Tug of love proposed
In an earlier post I outlined the danger posed by the near-Earth asteroid Apophis, which it is thought may smash into our blue Earth in the year 2036.
According to a news item this week, NASA is on the case “drawing up a shortlist of ideas to be unveiled early next year for diverting” Apophis from its potentially disastrous course.
“NASA’s plan,” we’re informed, “is to engineer a minor shift in the asteroid’s trajectory that would make it miss Earth by a wider margin on this and all subsequent passes.”
The most favoured option to accomplish this appears to be the deployment of what’s known as a “gravitational tractor”. The principle is outlined in the article from the November/December issue of Australian Sky & Telescope magazine from which I drew for my previous post:
Park a spacecraft in close proximity to the asteroid, cant it’s highly efficient solar- or nuclear-powered ion thrusters to the side so their plumes don’t hit the object, and hover beside it for several months or more with long, continuous thrusting. Due to the spacecraft’s and asteroid’s gravitational attraction on each other, the vehicle effectively tows the rock along with it using gravity as the towline.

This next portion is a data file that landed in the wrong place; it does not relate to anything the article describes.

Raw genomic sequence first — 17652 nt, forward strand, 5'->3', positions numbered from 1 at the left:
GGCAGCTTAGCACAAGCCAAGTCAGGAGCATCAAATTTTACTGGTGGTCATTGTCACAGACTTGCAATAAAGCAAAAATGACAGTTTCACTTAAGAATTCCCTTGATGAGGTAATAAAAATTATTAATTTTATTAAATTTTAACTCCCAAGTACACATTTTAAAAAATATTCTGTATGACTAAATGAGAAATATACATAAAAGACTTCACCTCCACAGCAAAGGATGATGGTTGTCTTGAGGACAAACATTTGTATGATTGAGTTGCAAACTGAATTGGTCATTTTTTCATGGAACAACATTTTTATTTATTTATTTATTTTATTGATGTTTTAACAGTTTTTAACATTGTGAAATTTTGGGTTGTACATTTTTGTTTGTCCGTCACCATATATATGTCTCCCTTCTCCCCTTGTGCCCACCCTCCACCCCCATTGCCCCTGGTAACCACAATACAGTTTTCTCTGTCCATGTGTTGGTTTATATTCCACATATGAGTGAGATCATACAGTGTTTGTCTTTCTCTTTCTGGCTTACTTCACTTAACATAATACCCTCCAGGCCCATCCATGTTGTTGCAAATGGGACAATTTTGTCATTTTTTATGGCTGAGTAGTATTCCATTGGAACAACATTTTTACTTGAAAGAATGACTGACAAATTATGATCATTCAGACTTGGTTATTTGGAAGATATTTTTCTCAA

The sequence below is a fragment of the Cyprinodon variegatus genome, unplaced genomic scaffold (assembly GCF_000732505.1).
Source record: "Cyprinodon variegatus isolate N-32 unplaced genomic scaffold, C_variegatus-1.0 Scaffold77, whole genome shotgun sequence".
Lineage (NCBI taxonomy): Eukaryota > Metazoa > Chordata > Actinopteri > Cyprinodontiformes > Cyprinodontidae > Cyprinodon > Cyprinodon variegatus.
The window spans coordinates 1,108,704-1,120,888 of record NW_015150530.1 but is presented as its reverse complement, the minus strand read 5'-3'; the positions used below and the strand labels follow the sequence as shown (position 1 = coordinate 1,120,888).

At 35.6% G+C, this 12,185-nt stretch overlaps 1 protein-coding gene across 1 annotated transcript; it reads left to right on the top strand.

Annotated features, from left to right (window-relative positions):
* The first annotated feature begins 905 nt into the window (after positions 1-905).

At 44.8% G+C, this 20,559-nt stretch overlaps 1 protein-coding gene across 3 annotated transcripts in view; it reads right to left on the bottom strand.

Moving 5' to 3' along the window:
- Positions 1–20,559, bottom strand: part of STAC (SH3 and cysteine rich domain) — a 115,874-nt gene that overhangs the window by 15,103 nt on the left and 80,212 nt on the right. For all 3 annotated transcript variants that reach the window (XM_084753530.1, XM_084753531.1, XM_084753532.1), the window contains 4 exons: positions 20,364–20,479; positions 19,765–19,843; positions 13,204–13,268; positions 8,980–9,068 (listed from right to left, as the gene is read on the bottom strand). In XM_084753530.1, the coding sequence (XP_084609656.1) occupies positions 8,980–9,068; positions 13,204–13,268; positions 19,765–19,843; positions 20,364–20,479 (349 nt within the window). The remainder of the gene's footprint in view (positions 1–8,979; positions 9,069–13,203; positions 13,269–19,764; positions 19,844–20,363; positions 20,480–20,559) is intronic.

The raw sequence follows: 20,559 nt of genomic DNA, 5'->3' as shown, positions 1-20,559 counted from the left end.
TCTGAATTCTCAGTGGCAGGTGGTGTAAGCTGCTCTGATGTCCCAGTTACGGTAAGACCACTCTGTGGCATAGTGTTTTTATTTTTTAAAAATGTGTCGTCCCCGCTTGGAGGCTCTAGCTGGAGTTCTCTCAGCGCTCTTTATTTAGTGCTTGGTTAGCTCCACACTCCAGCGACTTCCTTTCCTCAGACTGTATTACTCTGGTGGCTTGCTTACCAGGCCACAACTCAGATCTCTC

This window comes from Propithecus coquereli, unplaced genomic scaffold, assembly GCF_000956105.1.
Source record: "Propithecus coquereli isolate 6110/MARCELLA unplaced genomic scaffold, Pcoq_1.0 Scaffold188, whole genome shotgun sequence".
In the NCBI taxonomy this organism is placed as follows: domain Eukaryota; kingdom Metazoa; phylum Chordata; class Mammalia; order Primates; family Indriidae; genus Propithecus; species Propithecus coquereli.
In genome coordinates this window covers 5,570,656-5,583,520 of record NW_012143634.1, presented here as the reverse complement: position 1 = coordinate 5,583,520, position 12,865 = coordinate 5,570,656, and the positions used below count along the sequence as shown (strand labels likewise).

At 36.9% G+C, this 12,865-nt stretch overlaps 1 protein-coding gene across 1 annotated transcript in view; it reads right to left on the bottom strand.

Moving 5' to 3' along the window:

If we launched a tugboat to Apophis before the 2029 close approach, we would only need to move the asteroid a few hundred metres to miss the 2036 keyhole, rather than several thousand kilometres to miss the entire planet. The tiny change in the asteroid’s orbit could be accomplished with only a 1-tonne solar-electric-propulsion spacecraft similar to NASA’s low-cost Deep Space 1 mission.
According to this week’s news item,
Lu calculates that a 20-tonne craft gently firing its thrusters could safely deflect a typical 198m asteroid in about a year, assuming there was 20 years of warning to launch and get the blocker into position.
Lu’s approach is far more cautious than that proposed by Hollywood in films such as Deep Impact or Armageddon. In the latter, the character played by Bruce Willis dies leading a team of astronauts who drill into an Earth-bound asteroid to plant a nuclear weapon that destroys it, and him along with it.
Lu and others say such an approach would increase the threat by turning a single piece of rock into smaller chunks that could bombard the planet.
Indeed, let’s hope Lu’s smart ideas win the day over certain ham-fisted mainstream approaches. We must certainly resist the reflex to throw bombs at yet another problem.